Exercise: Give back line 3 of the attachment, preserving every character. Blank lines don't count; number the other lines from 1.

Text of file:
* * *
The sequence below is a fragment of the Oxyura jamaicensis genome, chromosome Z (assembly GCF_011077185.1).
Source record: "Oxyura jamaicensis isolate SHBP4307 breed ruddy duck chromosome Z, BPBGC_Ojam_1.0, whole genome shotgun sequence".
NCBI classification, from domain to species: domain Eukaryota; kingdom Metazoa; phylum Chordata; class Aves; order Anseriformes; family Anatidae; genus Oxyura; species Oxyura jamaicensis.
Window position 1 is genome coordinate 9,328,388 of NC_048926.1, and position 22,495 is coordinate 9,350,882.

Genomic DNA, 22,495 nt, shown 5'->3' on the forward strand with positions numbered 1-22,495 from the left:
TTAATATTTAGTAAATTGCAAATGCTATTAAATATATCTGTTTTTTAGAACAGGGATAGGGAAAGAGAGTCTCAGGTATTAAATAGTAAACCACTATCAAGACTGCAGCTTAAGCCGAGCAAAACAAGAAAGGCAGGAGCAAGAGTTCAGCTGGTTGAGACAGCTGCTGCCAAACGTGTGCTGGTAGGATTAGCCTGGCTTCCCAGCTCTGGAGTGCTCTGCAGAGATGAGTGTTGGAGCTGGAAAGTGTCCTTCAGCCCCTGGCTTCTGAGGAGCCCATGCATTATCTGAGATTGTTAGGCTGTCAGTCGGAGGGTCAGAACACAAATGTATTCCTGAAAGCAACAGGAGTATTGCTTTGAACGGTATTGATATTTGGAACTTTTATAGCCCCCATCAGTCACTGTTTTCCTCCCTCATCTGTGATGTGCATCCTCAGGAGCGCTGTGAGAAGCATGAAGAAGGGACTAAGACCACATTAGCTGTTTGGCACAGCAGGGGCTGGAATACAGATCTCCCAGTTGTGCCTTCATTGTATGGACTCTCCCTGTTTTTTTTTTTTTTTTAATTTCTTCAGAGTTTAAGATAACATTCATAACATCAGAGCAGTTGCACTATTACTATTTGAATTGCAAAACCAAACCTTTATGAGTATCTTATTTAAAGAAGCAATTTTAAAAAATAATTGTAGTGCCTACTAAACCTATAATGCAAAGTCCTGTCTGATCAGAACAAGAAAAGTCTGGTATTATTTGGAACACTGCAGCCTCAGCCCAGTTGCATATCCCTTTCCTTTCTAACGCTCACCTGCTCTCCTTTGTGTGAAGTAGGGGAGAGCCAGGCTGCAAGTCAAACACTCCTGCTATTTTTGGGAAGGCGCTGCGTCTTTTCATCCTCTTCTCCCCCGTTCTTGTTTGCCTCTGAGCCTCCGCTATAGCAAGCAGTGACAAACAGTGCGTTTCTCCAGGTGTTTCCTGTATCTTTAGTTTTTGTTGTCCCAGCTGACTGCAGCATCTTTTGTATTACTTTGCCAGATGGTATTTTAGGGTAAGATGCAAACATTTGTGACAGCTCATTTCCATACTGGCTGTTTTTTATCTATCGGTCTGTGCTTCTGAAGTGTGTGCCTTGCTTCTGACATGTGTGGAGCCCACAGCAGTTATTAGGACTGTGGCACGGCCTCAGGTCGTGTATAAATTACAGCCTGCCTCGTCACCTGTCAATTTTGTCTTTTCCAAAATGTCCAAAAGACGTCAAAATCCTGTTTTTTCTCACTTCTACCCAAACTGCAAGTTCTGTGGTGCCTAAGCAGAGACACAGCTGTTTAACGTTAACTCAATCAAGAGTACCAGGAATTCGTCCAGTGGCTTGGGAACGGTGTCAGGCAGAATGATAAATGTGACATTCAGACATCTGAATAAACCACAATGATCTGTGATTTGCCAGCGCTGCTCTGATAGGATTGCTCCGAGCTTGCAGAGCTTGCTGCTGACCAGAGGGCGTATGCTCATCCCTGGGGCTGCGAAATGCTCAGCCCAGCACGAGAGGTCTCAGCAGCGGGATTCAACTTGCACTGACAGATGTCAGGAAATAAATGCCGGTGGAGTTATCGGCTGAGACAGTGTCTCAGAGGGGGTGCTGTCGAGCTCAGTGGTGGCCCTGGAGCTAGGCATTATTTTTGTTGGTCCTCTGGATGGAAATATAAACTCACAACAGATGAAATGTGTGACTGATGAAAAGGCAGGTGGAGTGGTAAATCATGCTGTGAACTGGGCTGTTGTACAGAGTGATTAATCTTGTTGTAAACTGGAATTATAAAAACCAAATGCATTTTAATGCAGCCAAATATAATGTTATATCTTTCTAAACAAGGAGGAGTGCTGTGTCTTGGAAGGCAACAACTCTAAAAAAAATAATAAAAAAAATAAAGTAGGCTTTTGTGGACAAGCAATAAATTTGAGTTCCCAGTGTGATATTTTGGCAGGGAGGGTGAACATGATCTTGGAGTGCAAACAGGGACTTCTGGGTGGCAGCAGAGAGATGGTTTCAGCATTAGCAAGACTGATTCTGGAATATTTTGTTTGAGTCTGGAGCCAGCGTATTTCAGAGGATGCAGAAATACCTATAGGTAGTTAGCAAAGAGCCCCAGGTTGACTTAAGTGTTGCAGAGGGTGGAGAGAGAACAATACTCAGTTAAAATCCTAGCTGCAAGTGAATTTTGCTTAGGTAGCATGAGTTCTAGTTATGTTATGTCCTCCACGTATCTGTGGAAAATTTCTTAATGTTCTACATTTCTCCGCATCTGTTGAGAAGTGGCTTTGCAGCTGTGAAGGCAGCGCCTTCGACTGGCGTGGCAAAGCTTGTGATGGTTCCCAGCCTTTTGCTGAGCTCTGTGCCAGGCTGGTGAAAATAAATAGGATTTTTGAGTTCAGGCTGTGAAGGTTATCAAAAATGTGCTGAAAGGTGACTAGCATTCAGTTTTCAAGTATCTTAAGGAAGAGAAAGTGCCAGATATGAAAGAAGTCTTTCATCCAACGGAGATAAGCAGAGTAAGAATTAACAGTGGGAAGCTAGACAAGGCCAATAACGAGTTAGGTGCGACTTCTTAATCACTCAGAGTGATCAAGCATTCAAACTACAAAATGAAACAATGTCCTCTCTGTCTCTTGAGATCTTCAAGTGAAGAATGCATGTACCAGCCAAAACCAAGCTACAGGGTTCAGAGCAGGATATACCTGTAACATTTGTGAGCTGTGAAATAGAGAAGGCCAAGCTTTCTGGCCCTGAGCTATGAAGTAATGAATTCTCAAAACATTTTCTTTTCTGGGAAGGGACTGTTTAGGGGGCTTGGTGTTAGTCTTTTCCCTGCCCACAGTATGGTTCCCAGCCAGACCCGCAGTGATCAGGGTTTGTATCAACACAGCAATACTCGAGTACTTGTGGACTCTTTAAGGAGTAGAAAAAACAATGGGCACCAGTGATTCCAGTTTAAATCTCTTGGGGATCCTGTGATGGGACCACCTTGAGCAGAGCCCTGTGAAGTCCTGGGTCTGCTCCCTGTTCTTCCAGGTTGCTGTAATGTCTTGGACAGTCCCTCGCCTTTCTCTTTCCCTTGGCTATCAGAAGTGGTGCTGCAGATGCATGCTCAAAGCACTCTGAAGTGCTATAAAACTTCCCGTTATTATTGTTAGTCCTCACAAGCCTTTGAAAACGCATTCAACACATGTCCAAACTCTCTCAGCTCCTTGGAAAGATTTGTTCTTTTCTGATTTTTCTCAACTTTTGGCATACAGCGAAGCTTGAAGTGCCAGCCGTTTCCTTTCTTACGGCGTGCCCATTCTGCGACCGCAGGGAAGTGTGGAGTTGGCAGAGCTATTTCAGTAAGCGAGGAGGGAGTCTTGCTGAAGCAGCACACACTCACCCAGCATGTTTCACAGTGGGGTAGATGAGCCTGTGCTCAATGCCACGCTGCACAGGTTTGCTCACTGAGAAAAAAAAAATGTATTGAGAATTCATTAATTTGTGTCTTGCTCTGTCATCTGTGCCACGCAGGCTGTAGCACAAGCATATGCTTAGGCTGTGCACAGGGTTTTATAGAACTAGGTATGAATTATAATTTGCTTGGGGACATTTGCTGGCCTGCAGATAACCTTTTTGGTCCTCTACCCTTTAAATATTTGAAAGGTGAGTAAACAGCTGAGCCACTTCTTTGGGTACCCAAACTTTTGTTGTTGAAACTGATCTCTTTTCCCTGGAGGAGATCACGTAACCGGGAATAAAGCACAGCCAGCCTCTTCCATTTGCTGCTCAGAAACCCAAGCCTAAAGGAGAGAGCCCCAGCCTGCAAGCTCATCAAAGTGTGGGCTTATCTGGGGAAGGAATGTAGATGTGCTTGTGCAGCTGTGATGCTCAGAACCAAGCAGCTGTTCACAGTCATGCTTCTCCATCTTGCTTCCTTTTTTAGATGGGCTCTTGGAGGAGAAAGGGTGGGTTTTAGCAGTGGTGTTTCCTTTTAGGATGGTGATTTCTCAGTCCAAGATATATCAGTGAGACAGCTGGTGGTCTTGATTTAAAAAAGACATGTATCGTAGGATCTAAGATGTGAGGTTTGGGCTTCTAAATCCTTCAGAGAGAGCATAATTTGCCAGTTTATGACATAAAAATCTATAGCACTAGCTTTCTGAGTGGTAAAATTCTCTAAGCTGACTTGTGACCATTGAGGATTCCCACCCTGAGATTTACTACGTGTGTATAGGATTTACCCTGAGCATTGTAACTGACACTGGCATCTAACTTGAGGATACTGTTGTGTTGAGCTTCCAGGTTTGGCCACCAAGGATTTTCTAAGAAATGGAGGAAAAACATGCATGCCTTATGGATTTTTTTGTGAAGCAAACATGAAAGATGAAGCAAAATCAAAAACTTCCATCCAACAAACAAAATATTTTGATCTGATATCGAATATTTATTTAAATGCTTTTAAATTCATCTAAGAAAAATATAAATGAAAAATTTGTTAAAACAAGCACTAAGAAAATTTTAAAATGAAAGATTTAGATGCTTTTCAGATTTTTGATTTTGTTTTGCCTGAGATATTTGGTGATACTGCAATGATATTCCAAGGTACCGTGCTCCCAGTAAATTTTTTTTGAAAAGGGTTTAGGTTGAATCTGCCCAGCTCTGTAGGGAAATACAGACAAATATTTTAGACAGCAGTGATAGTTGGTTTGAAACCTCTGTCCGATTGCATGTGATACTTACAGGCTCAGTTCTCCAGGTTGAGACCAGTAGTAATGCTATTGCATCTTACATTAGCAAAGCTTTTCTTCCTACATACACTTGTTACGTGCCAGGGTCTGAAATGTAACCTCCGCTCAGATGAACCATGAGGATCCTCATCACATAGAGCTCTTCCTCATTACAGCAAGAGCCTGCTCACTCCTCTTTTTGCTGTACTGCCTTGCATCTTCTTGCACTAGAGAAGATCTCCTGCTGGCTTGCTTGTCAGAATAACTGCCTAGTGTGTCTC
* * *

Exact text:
NCBI classification, from domain to species: domain Eukaryota; kingdom Metazoa; phylum Chordata; class Aves; order Anseriformes; family Anatidae; genus Oxyura; species Oxyura jamaicensis.